The original producer Francis Hitching and his production team chose an open set
which was a popular concept on British television at the time. The whole studio was
exposed to an aerial camera which the show usually started with. A typical opening
scene would have the aerial camera staring down on the dancing audience then it would
cut to a ground level camera which would be on Keith Fordyce in time for his opening
line “well, hi there!” At one time or another cameras would be in full view. The
open studio set was first used by AR-
With RSG! pop music finally had its own outlet. For the first time pop music had broken free from its variety show status into an identifiable slot of its own. No more Arthur Haynes introducing The Rolling Stones, but people who were either knowledgeable or at least used to introducing pop music for a living. The show was NOW.
The mods made the show their own, but no Parker-
The show not only made stars of pop singers and bands, but also those behind the
camera. One of the regular directors was Michael Lindsay-
The show’s opening titles used the catch-
So successful was the concept that the BBC tried to counter RSG! with its own completely networked alternative Top Of The Pops at the beginning of 1964 and The Beat Room on BBC2.
Producers decided to extend the RSG empire to radio with the Radio Luxembourg hosted
Ready Steady Radio, featuring many of the acts who would appear on the TV show, while
in March 1964 a spin-
In April 1964 a request for new teenage boy and girl interviewers drew around six thousand applications. Each application had to come with proof that they have had something published.
On April 3rd 1964 the show was extended, albeit by five minutes, now beginning at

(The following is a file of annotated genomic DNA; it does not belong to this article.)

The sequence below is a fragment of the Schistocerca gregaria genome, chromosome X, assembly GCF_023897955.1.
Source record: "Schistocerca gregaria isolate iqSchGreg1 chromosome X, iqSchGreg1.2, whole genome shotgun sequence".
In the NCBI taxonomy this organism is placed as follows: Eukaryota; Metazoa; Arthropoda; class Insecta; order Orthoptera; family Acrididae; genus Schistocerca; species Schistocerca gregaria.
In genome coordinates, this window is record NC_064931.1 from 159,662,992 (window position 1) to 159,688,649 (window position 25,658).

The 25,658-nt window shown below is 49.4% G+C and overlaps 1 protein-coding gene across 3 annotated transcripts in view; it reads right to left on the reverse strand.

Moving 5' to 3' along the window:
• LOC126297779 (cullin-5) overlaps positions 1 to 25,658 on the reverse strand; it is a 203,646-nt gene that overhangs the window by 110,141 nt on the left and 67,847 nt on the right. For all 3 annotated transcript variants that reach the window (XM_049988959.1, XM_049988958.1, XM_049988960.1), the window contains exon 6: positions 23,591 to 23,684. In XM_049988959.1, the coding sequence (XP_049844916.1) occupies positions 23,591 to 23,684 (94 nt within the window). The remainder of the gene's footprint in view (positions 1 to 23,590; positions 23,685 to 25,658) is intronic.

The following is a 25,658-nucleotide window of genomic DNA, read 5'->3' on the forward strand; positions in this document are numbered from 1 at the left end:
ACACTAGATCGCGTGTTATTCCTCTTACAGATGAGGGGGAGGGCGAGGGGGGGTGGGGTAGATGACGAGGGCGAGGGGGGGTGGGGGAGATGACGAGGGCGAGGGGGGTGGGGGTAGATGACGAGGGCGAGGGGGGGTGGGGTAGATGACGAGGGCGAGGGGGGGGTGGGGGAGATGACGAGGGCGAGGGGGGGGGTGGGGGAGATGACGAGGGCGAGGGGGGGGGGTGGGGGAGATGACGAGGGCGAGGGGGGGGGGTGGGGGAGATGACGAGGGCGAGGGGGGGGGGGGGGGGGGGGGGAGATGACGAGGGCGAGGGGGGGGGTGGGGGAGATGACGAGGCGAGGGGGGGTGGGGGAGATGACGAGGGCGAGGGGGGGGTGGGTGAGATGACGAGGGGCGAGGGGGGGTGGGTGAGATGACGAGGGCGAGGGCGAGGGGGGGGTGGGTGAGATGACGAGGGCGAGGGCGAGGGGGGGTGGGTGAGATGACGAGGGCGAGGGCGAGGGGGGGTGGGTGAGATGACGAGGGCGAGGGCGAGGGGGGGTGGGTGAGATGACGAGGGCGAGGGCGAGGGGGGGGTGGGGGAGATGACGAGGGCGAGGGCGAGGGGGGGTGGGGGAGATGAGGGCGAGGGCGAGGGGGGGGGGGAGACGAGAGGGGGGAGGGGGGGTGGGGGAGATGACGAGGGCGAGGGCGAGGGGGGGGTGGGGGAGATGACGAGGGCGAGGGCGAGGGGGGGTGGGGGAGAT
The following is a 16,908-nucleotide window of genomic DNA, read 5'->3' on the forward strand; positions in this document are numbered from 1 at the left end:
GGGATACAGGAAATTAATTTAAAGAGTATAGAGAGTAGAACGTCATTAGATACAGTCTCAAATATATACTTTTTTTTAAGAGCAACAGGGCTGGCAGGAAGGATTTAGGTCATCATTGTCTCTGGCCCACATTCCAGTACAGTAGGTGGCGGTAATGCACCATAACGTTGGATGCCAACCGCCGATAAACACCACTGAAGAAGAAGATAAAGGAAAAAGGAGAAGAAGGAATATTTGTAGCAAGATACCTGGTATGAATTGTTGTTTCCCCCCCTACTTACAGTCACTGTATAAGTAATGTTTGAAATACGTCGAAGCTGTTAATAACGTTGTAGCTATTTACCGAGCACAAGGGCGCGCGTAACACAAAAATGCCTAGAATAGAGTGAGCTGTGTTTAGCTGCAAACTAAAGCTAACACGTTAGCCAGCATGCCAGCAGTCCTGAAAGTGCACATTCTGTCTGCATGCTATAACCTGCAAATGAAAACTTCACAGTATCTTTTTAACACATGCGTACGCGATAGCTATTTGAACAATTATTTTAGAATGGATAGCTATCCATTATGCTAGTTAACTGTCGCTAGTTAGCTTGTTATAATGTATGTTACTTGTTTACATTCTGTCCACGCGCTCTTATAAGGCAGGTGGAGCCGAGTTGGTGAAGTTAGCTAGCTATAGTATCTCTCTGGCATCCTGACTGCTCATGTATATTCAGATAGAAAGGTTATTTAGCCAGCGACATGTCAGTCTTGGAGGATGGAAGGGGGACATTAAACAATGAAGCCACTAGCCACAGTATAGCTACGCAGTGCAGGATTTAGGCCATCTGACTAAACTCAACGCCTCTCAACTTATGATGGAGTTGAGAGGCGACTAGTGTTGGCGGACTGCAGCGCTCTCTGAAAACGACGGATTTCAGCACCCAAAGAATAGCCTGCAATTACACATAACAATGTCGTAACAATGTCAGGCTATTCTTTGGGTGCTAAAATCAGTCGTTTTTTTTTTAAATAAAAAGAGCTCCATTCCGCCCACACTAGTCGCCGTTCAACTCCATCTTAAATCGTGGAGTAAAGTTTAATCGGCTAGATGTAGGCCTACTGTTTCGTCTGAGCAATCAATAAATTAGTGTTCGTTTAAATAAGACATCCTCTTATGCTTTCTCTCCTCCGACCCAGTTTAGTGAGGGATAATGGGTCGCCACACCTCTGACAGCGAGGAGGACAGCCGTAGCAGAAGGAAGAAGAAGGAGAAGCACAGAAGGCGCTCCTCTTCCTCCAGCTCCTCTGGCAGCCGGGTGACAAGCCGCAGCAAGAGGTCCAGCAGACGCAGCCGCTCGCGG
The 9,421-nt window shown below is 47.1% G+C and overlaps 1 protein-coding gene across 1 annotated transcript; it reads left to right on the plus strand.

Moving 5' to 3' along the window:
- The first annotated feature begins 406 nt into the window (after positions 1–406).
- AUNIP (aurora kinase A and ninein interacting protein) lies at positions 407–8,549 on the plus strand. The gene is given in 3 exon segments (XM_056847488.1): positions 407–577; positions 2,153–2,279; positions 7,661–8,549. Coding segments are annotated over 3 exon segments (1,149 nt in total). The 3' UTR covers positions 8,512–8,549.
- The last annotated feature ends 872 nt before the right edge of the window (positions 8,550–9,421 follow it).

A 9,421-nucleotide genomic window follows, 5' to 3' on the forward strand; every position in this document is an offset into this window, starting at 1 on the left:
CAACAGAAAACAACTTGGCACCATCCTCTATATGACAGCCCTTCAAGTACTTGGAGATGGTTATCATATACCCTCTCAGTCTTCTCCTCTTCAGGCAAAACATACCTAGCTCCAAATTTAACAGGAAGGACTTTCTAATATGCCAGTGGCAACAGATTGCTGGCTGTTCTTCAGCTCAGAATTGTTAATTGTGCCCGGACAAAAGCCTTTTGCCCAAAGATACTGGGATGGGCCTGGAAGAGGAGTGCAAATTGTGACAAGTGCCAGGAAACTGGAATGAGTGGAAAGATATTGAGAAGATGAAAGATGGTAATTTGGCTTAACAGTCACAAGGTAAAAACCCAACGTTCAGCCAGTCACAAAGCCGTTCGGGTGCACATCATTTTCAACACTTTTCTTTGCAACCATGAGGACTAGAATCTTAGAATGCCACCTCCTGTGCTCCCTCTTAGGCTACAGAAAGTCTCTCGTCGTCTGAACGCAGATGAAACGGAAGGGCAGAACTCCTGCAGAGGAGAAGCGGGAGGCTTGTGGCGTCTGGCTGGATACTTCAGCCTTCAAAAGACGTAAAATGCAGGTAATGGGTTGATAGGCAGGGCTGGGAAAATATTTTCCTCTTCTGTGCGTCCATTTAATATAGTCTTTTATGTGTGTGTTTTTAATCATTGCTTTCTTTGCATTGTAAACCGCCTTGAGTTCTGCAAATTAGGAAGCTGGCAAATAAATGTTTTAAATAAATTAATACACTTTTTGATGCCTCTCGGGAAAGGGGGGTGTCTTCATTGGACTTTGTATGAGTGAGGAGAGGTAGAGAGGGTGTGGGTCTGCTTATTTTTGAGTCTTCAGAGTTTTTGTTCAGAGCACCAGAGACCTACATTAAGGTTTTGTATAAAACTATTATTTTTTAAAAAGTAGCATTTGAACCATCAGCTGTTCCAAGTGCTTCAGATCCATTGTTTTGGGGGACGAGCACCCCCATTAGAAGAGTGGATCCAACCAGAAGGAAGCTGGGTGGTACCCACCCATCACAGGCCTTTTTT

6.10 pm. Manfred Mann's ‘Hubble Bubble’ became the theme in mid-
The producers would be given the chance to make one-
In May 1964 acts were allowed to perform live for the first time. Talking to Disc Francis Hitching, the show's editor said "This will bring more atmosphere into the studio, and give the fans a chance to hear some of the group's regular repertoire, instead of just their latest hit. The immediate problem is to find enough rehearsal time." Among those playing live were rockers Jerry Lee Lewis and Carl Perkins, proving the show wasn't just a mod bunker.
All the faces in the business appeared on the show, The Beatles, The Rolling Stones, The Who, Yardbirds, David Bowie, Marc Bolan, Donovan, plus any visiting American act sometimes performing live with their own band, or a band provided by RSG.
A complimentary Battle of the Bands contest Ready, Steady, Win! appeared in summer 1964 and offered a first prize of £1000 of equipment, with a second prize of a £750 van, a third prize of £350 of clothes. Initially nearly 5000 applications were made, so to separate the serious competitors from the chancers each group had to send in a demo' disc of which one song had to be an original song. Only less than a thousand entrants managed to do this. Each show featured six groups a week and a guest panel of judges. After the first show was broadcast two of the featured bands The Scene Five and The Falling Leaves were offered recording deals.